Ideology does not . . . refer to political ideas alone. It includes all our ‘mental frameworks’, our beliefs, concepts, and ways of experiencing our relationship to the world. It is one of the most complex and elusive terms in social thoughts and the object of continuing debates. Yet the central question at the heart of these debates is fairly straightforward: how can we give an account of how our social ideas arise. (26-27)
In Loomba’s reading of ideology, it is manifestly unequivocal that the professed straightforwardness in the entire debate is only marked with its consequential upshots, but is not directed by innate structures. After any thorough discussion, there always remain some sorts of remnants engendering new possibilities of squabbles and provocative inquisition. Even when Marx and Engels through their historico-material perspective have sought to define it as a false or distorted consciousness of the world misguiding or misleading people’s relation with the real world, they simply vindicated its repressive nature, not the structure (whereas ‘structure’ is the most vital concept of Marxist philosophy). For them it is the material reality that constitutes individual consciousness. Like Stanley Fish’s notion of “Interpretive Community” where culture constitutes the boundary of thought and ideas for a community’s participants, in the Marxian paradigm, material reality as the product of human labour reflexively composes an ideological community and ideological boundary beyond what people cannot able to reach the truth (319). This reflexivity is the direct consequence of the demanding interest of the dominant classes for whose sake ideologies speak and circulate.
Corresponding to its disguising nature and obfuscation, Marx and Engels have used the metaphor of ‘camera obscura’: “If in ideology men and their realizations appear upside down as in a camera obscura, this phenomenon arises just as much as from their historical life-process as the inversion of objects on their retina does from the physical life-process” (Vil. 5 37, emphasis original). The lethal metaphor unequivocally shows how both the philosophers have calculatingly accentuated the inscrutability lying hidden in the notion of ideology as a consciousness controlling force. The life of individual cannot be separated from the material context within which it is embedded; and it is the material context which thoroughly speaks on behalf of the profit of the dominant class. Hence both the philosophers were unanimous in the view that ideology is not reality, but reality is ideological. Within the ambit of such ideological nature of reality, both the thinkers have remarked that it “is not consciousness that determines life, but life that determines consciousness” (ibid 36). The falsifying nature of reality merging with aggravated consciousness impels individuals to submit his/her consent voluntarily to the dominant ideologies of the society without the use of coercion. However within the paradigm of consciousness and ideological determination, some questions still are emerged with exigency in relation to their emotive and simulative factors. Inside the Marxian paradigm, class consciousness is always apparent within the ambit of social existence of individuals; but individuals seeks to politically stimulate or use that class consciousness to obtain multiple subject positions corresponding to the need and demands of the context and surrounding. Hence in the domain of material reality determining the consciousness of individuals, the notion of static, centralized identity is really a problematic one. On the other hand, in that specific paradigm of ideology which constitutes the reality and thereby the surrounding of living, it is the ideology which itself fuels up politicized maneuvers, motivations and thought distraction. Within the realm of such politicized maneuvers, the notions of passivity and voluntary consent as propagated by the ideological nature of reality are needed to be addressed critically with novel theoretical paradigm. It cannot be discarded that the motivating power of ideology is inherited within its power of creating knowledge and reasoning about one’s own state as a dominated one. That mode of reasoning always exists in a state of perpetual tension with individual intuitive power and art of existence. Within the socio-cultural sphere, that tension is boosted up by counter hegemonic texts, discursive practices and textual reality on the rampage.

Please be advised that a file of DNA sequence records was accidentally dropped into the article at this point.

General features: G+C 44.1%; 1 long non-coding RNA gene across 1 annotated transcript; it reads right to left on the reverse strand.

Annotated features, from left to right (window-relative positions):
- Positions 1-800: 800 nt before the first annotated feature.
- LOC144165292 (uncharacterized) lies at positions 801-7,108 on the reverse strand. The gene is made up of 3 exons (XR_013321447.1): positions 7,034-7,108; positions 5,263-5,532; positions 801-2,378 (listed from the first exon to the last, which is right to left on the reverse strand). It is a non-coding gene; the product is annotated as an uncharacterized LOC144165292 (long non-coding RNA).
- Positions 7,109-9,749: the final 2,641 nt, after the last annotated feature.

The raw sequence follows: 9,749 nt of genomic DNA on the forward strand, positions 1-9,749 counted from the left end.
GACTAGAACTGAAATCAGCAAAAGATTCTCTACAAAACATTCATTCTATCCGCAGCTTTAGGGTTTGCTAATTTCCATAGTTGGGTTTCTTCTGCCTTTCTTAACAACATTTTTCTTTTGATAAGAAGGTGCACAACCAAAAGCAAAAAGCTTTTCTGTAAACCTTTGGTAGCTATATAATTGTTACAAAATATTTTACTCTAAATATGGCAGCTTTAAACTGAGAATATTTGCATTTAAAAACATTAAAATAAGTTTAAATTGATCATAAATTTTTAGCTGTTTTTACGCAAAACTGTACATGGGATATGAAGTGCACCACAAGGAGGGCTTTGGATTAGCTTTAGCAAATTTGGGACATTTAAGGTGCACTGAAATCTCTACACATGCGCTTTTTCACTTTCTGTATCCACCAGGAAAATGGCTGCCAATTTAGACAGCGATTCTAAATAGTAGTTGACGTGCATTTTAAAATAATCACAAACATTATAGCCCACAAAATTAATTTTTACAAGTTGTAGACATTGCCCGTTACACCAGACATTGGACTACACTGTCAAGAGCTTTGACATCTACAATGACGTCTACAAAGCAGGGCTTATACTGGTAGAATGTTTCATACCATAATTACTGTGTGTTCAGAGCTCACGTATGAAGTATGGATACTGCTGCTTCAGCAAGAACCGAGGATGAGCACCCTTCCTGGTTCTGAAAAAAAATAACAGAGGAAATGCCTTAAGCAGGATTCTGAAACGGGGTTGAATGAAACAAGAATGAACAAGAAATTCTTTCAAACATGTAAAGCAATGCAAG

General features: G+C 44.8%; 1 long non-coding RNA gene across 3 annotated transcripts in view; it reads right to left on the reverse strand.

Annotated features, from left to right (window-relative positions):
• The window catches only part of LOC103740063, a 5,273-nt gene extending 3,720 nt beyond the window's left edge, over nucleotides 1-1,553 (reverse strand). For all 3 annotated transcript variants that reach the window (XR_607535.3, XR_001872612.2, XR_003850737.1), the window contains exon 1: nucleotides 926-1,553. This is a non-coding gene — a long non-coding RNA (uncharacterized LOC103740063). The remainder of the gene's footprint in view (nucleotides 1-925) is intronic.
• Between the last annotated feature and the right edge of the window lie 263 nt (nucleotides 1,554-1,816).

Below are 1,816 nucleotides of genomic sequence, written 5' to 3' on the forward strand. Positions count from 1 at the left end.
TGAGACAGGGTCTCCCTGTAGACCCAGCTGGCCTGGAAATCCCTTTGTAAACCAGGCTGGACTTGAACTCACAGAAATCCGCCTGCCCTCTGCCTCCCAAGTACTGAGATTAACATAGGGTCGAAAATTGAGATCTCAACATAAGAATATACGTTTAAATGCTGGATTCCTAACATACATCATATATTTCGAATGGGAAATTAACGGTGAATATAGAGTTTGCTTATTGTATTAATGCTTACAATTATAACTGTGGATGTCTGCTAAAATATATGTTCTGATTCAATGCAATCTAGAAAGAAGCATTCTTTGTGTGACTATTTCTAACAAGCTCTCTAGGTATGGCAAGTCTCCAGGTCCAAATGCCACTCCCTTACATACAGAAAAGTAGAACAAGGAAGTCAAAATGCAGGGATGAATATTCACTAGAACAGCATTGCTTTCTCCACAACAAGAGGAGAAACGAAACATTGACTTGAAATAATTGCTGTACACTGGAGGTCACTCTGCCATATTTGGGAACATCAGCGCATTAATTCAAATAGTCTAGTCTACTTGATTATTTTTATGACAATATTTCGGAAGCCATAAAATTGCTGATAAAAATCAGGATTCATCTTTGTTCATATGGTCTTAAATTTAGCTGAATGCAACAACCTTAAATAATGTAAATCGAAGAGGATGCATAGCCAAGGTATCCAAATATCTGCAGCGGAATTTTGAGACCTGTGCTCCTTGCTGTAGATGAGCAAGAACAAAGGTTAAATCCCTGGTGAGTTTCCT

Ideology, Culture Industry and the Frankfurt School:
The whole world is made to pass through the filter of the culture industry . . . . The culture industry as a whole has moulded men as a type unfailingly reproduced in every product.
(Adorno and Horkheimer 35)
Now, after entering into the theoretical zone of the Frankfurt school, the question that is raised is that is ideology an independent deception standing outside the control of cognition? Does really the proletariat have the logical insight for grilling the bourgeois ideology? The ideology debates demand a discussion of that conjectural zone from where all sorts of dominations are produced.